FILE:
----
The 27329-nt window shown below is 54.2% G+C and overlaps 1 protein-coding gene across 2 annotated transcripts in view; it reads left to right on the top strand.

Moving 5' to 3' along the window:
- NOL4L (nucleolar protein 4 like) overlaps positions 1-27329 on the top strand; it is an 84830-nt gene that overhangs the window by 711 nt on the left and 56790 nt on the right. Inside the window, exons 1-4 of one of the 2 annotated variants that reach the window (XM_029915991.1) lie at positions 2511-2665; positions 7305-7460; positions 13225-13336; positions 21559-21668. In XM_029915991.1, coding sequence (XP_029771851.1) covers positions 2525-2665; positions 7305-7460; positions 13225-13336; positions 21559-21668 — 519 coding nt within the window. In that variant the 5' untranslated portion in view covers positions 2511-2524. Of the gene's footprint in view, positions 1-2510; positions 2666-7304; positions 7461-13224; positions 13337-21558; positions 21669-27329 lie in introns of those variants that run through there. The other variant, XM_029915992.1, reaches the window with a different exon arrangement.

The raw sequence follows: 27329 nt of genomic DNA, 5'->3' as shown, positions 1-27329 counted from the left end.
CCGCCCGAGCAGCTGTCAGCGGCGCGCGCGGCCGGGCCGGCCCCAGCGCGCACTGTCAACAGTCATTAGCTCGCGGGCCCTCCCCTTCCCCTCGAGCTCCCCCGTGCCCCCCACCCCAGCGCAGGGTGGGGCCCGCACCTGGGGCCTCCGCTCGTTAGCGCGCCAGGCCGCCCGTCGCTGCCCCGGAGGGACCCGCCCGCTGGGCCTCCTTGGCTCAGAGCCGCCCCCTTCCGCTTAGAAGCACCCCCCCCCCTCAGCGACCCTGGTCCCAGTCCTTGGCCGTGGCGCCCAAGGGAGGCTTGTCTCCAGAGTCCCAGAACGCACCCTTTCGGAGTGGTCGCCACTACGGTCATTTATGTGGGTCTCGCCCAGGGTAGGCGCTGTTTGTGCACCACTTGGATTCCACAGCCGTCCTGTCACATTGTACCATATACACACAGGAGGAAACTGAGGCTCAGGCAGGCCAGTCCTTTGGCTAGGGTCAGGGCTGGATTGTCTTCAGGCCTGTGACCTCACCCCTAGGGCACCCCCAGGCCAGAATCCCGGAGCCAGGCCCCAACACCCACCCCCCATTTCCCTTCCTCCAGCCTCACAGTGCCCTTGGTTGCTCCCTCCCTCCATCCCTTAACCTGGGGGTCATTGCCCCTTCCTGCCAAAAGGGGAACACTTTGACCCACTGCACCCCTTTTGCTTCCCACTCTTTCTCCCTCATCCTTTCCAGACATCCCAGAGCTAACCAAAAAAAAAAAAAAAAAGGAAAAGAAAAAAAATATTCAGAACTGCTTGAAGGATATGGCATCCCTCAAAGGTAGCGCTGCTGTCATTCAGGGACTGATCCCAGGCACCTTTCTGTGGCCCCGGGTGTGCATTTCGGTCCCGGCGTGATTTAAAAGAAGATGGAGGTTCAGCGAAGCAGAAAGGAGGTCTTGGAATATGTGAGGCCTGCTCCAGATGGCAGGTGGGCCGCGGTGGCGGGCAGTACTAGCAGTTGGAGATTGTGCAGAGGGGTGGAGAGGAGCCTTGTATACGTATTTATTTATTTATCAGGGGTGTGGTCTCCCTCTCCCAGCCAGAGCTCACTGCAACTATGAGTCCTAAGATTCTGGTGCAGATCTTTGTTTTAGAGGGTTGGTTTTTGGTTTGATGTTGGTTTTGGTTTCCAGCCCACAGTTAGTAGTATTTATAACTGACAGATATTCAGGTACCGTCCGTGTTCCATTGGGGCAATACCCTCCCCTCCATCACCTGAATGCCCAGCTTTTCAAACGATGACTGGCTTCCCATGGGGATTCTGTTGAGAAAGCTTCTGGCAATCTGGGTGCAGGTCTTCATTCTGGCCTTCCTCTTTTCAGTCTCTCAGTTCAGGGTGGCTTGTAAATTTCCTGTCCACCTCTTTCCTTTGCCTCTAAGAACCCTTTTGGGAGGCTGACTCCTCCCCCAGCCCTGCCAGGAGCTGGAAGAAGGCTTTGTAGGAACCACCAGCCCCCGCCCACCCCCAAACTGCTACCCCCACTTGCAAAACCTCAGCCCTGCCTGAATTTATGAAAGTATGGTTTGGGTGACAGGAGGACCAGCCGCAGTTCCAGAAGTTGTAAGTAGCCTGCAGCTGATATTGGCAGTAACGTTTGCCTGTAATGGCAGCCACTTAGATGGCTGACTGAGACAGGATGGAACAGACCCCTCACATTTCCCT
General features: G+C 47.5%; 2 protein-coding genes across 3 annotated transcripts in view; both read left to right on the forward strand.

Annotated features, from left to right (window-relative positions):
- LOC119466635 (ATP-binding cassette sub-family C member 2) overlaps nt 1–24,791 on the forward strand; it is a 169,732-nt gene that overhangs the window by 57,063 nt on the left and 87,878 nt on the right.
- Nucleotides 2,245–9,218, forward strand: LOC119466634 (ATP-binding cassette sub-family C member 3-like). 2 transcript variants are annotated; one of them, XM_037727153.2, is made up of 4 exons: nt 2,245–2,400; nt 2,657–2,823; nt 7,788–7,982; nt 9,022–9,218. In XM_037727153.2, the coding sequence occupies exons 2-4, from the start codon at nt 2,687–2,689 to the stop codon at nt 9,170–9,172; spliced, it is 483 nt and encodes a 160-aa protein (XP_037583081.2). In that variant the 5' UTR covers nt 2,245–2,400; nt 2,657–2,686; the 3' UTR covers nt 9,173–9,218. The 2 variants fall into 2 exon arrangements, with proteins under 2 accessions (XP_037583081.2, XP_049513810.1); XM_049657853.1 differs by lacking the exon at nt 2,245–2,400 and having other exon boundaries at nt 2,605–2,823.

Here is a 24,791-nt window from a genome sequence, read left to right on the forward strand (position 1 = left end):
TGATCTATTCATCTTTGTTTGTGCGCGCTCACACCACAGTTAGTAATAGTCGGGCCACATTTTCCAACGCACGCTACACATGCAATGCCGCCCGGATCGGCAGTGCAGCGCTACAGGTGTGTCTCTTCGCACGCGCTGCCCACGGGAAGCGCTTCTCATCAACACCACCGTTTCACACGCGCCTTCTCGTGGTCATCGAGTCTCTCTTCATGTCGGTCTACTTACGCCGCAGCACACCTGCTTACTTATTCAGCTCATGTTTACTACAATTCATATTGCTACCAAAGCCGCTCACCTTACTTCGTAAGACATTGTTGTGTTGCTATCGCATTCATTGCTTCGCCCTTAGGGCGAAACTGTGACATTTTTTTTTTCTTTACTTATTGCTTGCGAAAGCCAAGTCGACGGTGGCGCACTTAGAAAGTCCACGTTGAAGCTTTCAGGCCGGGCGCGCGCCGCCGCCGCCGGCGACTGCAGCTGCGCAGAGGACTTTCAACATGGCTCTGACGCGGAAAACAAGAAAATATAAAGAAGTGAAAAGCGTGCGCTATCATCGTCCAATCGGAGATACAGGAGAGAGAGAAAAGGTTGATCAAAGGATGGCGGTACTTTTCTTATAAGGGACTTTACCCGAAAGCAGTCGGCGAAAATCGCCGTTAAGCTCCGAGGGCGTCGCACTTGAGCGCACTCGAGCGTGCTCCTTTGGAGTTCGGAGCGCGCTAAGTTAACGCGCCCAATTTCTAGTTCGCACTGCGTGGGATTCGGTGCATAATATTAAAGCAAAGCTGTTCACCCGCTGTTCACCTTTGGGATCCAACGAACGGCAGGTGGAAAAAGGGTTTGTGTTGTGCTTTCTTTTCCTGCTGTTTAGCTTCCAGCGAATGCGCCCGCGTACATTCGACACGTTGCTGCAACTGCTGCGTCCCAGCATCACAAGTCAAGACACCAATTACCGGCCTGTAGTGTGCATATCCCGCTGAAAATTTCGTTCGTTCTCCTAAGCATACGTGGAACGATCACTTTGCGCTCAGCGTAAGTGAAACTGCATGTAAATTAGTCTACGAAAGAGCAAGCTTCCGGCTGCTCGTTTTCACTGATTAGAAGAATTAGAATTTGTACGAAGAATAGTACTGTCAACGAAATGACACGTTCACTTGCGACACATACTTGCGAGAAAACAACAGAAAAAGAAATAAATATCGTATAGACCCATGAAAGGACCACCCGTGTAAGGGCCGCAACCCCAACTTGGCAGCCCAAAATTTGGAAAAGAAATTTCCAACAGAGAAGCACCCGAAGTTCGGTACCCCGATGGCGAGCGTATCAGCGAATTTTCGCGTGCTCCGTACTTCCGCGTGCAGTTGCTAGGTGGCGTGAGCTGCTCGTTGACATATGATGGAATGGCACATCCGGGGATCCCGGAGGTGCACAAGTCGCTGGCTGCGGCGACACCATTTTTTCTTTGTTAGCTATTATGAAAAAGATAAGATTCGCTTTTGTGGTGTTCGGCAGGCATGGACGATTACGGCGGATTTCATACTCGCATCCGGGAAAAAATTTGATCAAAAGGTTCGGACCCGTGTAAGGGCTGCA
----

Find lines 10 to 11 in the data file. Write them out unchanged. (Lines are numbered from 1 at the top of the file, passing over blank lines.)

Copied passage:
Here is a 24,791-nt window from a genome sequence, read left to right on the forward strand (position 1 = left end):
TGATCTATTCATCTTTGTTTGTGCGCGCTCACACCACAGTTAGTAATAGTCGGGCCACATTTTCCAACGCACGCTACACATGCAATGCCGCCCGGATCGGCAGTGCAGCGCTACAGGTGTGTCTCTTCGCACGCGCTGCCCACGGGAAGCGCTTCTCATCAACACCACCGTTTCACACGCGCCTTCTCGTGGTCATCGAGTCTCTCTTCATGTCGGTCTACTTACGCCGCAGCACACCTGCTTACTTATTCAGCTCATGTTTACTACAATTCATATTGCTACCAAAGCCGCTCACCTTACTTCGTAAGACATTGTTGTGTTGCTATCGCATTCATTGCTTCGCCCTTAGGGCGAAACTGTGACATTTTTTTTTTCTTTACTTATTGCTTGCGAAAGCCAAGTCGACGGTGGCGCACTTAGAAAGTCCACGTTGAAGCTTTCAGGCCGGGCGCGCGCCGCCGCCGCCGGCGACTGCAGCTGCGCAGAGGACTTTCAACATGGCTCTGACGCGGAAAACAAGAAAATATAAAGAAGTGAAAAGCGTGCGCTATCATCGTCCAATCGGAGATACAGGAGAGAGAGAAAAGGTTGATCAAAGGATGGCGGTACTTTTCTTATAAGGGACTTTACCCGAAAGCAGTCGGCGAAAATCGCCGTTAAGCTCCGAGGGCGTCGCACTTGAGCGCACTCGAGCGTGCTCCTTTGGAGTTCGGAGCGCGCTAAGTTAACGCGCCCAATTTCTAGTTCGCACTGCGTGGGATTCGGTGCATAATATTAAAGCAAAGCTGTTCACCCGCTGTTCACCTTTGGGATCCAACGAACGGCAGGTGGAAAAAGGGTTTGTGTTGTGCTTTCTTTTCCTGCTGTTTAGCTTCCAGCGAATGCGCCCGCGTACATTCGACACGTTGCTGCAACTGCTGCGTCCCAGCATCACAAGTCAAGACACCAATTACCGGCCTGTAGTGTGCATATCCCGCTGAAAATTTCGTTCGTTCTCCTAAGCATACGTGGAACGATCACTTTGCGCTCAGCGTAAGTGAAACTGCATGTAAATTAGTCTACGAAAGAGCAAGCTTCCGGCTGCTCGTTTTCACTGATTAGAAGAATTAGAATTTGTACGAAGAATAGTACTGTCAACGAAATGACACGTTCACTTGCGACACATACTTGCGAGAAAACAACAGAAAAAGAAATAAATATCGTATAGACCCATGAAAGGACCACCCGTGTAAGGGCCGCAACCCCAACTTGGCAGCCCAAAATTTGGAAAAGAAATTTCCAACAGAGAAGCACCCGAAGTTCGGTACCCCGATGGCGAGCGTATCAGCGAATTTTCGCGTGCTCCGTACTTCCGCGTGCAGTTGCTAGGTGGCGTGAGCTGCTCGTTGACATATGATGGAATGGCACATCCGGGGATCCCGGAGGTGCACAAGTCGCTGGCTGCGGCGACACCATTTTTTCTTTGTTAGCTATTATGAAAAAGATAAGATTCGCTTTTGTGGTGTTCGGCAGGCATGGACGATTACGGCGGATTTCATACTCGCATCCGGGAAAAAATTTGATCAAAAGGTTCGGACCCGTGTAAGGGCTGCA